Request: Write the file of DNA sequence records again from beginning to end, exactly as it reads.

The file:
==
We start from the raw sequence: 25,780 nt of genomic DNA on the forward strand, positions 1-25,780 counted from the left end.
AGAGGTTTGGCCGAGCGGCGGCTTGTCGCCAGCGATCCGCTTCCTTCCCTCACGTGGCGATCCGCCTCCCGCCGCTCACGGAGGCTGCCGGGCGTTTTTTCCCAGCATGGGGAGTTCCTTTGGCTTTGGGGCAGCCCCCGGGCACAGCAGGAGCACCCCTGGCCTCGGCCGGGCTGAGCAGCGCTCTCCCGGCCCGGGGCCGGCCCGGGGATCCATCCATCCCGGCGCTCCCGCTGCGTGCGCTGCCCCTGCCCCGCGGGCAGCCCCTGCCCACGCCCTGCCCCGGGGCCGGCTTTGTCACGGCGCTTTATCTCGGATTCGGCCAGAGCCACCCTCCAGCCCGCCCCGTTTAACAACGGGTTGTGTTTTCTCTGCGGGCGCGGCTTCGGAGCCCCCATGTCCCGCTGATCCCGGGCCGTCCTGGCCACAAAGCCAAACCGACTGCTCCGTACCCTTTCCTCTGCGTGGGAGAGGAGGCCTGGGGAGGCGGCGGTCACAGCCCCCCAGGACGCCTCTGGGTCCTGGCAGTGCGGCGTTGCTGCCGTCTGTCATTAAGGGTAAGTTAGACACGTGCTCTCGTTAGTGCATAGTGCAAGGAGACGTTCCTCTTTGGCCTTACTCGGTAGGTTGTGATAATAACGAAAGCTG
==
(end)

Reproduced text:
We start from the raw sequence: 25,780 nt of genomic DNA on the forward strand, positions 1-25,780 counted from the left end.
AGAGGTTTGGCCGAGCGGCGGCTTGTCGCCAGCGATCCGCTTCCTTCCCTCACGTGGCGATCCGCCTCCCGCCGCTCACGGAGGCTGCCGGGCGTTTTTTCCCAGCATGGGGAGTTCCTTTGGCTTTGGGGCAGCCCCCGGGCACAGCAGGAGCACCCCTGGCCTCGGCCGGGCTGAGCAGCGCTCTCCCGGCCCGGGGCCGGCCCGGGGATCCATCCATCCCGGCGCTCCCGCTGCGTGCGCTGCCCCTGCCCCGCGGGCAGCCCCTGCCCACGCCCTGCCCCGGGGCCGGCTTTGTCACGGCGCTTTATCTCGGATTCGGCCAGAGCCACCCTCCAGCCCGCCCCGTTTAACAACGGGTTGTGTTTTCTCTGCGGGCGCGGCTTCGGAGCCCCCATGTCCCGCTGATCCCGGGCCGTCCTGGCCACAAAGCCAAACCGACTGCTCCGTACCCTTTCCTCTGCGTGGGAGAGGAGGCCTGGGGAGGCGGCGGTCACAGCCCCCCAGGACGCCTCTGGGTCCTGGCAGTGCGGCGTTGCTGCCGTCTGTCATTAAGGGTAAGTTAGACACGTGCTCTCGTTAGTGCATAGTGCAAGGAGACGTTCCTCTTTGGCCTTACTCGGTAGGTTGTGATAATAACGAAAGCTG